In the U.K., two new polls showed public opinion over a Brexit remained divided. An ORB poll for the Telegraph showed 48 percent of Britons would vote to remain in the European Union, while 49 percent would vote to leave.
A YouGov poll for the Times of London showed 46 percent preferred to leave, while 39 percent wanted to remain. Popular British newspaper The Sun also endorsed the leave vote for the upcoming referendum vote on June 23.
Gareth Nicholson, an investment manager at Aberdeen Asset Management Asia told CNBC's "Squawk Box" that whichever way the Brexit vote goes, market volatility will increase. "Markets are getting concerned ... volatility is not good for the broader market. That's why you see weakness in foreign exchange and equity."
The British pound traded at $1.4146 in the afternoon Asia time, compared with levels around $1.4600 in late May.
Markets will also be watching the U.S. Federal Open Market Committee (FOMC), which begins its two-day meeting starting on Tuesday.
Kit Juckes, global fixed income strategist at Societe Generale, said in a note Monday the market did not expect the Fed to raise rates.
"The challenge for the Fed is how to continue laying the groundwork for an eventual hike if the data bounce back from the disappointment of May payrolls, against the backdrop of nervous markets," he said.
The Bank of Japan (BOJ) starts its two-day meeting on Wednesday, June 15. HSBC economist Izumi Devalier expects the BOJ to ease policy this week. "The longer the board waits to address downside risks to the economy and prices, the more markets will question the central bank's commitment towards its inflation target," she said in a note.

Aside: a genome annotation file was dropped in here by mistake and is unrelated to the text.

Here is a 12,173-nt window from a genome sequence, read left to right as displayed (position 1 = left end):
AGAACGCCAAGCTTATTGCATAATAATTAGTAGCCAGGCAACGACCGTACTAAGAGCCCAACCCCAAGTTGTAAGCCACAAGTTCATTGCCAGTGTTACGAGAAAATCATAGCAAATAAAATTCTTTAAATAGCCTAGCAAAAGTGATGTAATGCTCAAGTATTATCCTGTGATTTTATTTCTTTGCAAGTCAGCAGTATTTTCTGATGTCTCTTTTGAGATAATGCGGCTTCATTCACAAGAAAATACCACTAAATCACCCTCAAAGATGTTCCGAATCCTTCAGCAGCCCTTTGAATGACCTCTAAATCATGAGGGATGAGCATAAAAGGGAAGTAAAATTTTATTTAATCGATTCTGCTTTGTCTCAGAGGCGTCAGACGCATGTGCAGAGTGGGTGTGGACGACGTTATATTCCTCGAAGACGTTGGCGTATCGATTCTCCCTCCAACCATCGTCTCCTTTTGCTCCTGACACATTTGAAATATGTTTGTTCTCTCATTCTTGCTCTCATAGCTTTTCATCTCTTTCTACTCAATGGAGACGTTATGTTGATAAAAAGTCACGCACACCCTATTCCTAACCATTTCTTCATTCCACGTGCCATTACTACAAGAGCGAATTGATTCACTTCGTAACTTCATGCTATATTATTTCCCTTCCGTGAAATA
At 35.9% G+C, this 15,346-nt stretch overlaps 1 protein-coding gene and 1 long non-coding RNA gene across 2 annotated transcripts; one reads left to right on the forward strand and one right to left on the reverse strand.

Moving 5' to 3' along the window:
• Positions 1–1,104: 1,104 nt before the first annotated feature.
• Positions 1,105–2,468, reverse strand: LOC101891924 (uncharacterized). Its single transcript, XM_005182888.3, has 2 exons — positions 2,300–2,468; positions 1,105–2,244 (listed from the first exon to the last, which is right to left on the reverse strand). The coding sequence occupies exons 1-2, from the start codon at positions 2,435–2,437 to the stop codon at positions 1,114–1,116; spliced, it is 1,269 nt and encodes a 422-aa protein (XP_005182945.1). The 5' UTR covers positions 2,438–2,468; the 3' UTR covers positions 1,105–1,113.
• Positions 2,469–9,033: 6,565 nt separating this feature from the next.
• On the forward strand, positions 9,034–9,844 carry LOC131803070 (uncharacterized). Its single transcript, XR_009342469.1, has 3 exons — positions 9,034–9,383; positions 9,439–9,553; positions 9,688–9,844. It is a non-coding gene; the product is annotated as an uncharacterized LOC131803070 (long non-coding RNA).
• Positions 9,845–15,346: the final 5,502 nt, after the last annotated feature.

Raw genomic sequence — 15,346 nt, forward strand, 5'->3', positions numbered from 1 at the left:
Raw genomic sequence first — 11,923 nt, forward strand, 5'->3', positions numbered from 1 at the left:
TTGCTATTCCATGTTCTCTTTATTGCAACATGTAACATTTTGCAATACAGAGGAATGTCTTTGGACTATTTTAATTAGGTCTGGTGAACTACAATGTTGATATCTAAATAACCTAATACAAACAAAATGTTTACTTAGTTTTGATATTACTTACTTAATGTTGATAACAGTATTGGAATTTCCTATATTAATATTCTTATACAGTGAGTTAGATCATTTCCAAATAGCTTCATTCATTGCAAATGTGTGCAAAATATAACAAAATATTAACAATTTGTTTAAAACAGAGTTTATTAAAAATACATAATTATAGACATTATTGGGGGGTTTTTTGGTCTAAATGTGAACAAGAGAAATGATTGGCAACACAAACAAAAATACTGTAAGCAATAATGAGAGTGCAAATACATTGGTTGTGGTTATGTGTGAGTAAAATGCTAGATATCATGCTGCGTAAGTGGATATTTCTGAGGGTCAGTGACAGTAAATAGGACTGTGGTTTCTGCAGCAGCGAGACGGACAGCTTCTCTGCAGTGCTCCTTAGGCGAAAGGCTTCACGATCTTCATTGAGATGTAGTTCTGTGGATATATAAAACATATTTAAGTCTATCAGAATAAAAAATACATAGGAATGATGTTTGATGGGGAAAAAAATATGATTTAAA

Devalier added, "Reduced market confidence in the BOJ's inflation commitment could then feed back into a stronger yen (as it did after the April policy meeting), making the central bank's job even more difficult."
Elsewhere, oil prices failed to hold onto the psychologically key $50 level, with U.S. crude down 0.96 percent at $48.41 a barrel as of 2:52 p.m. HK/SIN. Global benchmark Brent was down 0.81 percent at $49.94.
The dollar traded at 94.506 against a basket of currencies as of 2:53 p.m. HK/SIN, up from levels near 93.500 in the previous week.
"Perhaps, there is a degree of market wariness ahead of the FOMC [meeting], which has stymied dollar strength given the possibility of another dovish shift in message or dots," said Wei Liang Chang, a foreign exchange strategist at Mizuho Bank.
Stateside, the Dow Jones industrial average closed down 132.86 points, or 0.74 percent, at 17,732.48; the S&P 500 was down 17.01 points, or 0.81 percent, at 2,079.06. The Nasdaq composite finished down 46.11 points, or 0.94 percent, at 4,848.44.
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